A quick recap of the PhD from this week:
- Weathering the Worst Case
- What Marketers Can't Afford to Miss
- Phases of a Recession, and Why Movement Is Key
- PLG Controversy?!
- History-Backed Success
- NEW PartnerUp - 060 From Emergence to Dominance
- Allan Adler - Is Your SaaS Org an Ecosystem Business?
- Jessie Shipman - Sales Leadership and Partner Enablement - Part 2
- Sunday Stories - From 0 to 100 in the First Year
Using data to create personal connection vs using data in place of personal connection
I open an email. It reads:
Hey Isaac, how's the weather in Washington today?
If I live in Washington, that might work. It might feel personalized. (It also might feel too personalized and seem creepy).
But if I don't live in Washington, this automated attempt at personalization is worse than not trying to personalize at all. It's an example of data polluting the reputational waters.
That doesn't mean data and automation are bad. They have to be wielded properly.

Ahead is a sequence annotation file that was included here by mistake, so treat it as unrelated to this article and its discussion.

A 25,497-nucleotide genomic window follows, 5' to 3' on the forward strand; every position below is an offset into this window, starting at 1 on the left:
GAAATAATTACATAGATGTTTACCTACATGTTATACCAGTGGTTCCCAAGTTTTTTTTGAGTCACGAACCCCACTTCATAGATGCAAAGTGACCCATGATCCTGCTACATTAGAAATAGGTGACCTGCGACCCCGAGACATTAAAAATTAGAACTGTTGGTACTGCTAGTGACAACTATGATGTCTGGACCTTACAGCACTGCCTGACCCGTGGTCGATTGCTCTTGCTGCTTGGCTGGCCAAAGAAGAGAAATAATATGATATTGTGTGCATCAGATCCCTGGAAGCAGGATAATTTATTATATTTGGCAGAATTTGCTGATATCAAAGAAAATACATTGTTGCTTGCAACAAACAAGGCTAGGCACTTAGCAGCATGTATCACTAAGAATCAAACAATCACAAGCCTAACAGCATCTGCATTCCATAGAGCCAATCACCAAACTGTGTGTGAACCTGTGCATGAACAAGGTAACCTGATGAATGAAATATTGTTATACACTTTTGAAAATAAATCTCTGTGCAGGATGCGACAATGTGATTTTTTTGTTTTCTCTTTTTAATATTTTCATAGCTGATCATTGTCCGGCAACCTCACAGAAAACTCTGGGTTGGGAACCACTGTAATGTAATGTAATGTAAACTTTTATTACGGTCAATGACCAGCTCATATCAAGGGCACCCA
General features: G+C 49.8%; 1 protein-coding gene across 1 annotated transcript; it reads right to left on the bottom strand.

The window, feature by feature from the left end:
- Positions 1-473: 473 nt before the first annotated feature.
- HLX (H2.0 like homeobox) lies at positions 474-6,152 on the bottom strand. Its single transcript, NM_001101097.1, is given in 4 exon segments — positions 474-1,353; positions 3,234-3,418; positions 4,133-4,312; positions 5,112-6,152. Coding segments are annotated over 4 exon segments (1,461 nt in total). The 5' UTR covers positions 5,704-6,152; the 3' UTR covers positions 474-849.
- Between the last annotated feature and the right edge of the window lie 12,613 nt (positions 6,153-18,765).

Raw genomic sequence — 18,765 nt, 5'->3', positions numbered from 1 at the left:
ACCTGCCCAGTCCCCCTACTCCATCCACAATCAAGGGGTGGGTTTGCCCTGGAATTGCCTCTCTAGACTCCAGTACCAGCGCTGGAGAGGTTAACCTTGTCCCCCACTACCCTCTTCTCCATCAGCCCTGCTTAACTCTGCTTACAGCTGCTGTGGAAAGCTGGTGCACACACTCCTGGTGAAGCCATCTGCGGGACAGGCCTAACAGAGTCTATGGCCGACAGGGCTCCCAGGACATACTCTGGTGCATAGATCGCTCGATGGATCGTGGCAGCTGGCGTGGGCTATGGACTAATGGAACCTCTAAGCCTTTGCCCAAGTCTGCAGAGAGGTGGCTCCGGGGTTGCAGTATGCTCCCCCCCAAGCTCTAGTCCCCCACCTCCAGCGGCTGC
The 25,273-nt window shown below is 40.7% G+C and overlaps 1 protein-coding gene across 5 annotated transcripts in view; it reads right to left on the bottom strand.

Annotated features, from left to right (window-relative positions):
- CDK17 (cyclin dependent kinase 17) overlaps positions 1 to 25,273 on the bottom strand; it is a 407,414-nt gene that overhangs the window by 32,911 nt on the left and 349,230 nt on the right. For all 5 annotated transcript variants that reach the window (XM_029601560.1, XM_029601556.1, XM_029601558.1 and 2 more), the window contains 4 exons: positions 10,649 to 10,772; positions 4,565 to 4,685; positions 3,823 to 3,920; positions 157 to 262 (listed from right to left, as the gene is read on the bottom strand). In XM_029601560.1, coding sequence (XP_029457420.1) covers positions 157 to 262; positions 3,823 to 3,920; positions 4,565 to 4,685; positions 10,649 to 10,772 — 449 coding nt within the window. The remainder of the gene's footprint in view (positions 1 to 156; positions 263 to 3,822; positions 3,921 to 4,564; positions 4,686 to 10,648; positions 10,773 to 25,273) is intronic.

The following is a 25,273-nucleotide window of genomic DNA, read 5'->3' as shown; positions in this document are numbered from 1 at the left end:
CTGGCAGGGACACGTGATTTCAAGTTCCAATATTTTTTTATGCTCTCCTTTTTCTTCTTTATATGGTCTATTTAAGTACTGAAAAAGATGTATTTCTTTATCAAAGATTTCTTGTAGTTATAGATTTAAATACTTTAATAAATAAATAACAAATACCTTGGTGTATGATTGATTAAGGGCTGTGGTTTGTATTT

If, for example, data is used to ensure I get connected to the AE who's already on my account instead of being shown a CTA that will put me in the marketing funnel and cause internal conflict, that's a good thing. The data is used to remove the impersonal elements and more quickly connect me to the right person.
But when data tries to replace personalization, it has a high risk of missing the mark and turning me off, or hitting the mark a little too well and creeping me out.
Nobody wants to feel like an input or a wad of data being crammed into a funnel and tagged with identifiers. They want to feel like a person and connect to people.
Use data in service of trust, not to undermine it.